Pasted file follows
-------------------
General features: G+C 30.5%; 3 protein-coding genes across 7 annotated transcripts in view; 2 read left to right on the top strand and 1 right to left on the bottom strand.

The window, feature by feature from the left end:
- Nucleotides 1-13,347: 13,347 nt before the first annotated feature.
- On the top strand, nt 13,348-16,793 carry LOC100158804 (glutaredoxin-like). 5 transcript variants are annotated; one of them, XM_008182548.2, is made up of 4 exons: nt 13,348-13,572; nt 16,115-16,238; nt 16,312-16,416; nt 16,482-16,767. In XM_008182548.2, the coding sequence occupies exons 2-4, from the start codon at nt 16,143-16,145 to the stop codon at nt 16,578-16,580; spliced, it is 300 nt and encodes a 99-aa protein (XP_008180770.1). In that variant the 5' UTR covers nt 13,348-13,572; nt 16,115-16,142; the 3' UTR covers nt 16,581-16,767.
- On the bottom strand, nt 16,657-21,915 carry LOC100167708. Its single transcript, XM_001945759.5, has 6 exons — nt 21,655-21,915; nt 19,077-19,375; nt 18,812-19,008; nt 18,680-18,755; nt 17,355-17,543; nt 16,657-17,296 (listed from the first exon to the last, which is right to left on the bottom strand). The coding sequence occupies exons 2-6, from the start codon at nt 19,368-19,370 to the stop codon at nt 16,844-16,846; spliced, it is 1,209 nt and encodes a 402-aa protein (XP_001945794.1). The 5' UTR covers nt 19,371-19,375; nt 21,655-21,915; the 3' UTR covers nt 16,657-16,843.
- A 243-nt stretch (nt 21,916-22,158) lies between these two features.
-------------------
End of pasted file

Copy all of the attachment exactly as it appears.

General features: G+C 30.5%; 3 protein-coding genes across 7 annotated transcripts in view; 2 read left to right on the top strand and 1 right to left on the bottom strand.

The window, feature by feature from the left end:
- Nucleotides 1-13,347: 13,347 nt before the first annotated feature.
- On the top strand, nt 13,348-16,793 carry LOC100158804 (glutaredoxin-like). 5 transcript variants are annotated; one of them, XM_008182548.2, is made up of 4 exons: nt 13,348-13,572; nt 16,115-16,238; nt 16,312-16,416; nt 16,482-16,767. In XM_008182548.2, the coding sequence occupies exons 2-4, from the start codon at nt 16,143-16,145 to the stop codon at nt 16,578-16,580; spliced, it is 300 nt and encodes a 99-aa protein (XP_008180770.1). In that variant the 5' UTR covers nt 13,348-13,572; nt 16,115-16,142; the 3' UTR covers nt 16,581-16,767.
- On the bottom strand, nt 16,657-21,915 carry LOC100167708. Its single transcript, XM_001945759.5, has 6 exons — nt 21,655-21,915; nt 19,077-19,375; nt 18,812-19,008; nt 18,680-18,755; nt 17,355-17,543; nt 16,657-17,296 (listed from the first exon to the last, which is right to left on the bottom strand). The coding sequence occupies exons 2-6, from the start codon at nt 19,368-19,370 to the stop codon at nt 16,844-16,846; spliced, it is 1,209 nt and encodes a 402-aa protein (XP_001945794.1). The 5' UTR covers nt 19,371-19,375; nt 21,655-21,915; the 3' UTR covers nt 16,657-16,843.
- A 243-nt stretch (nt 21,916-22,158) lies between these two features.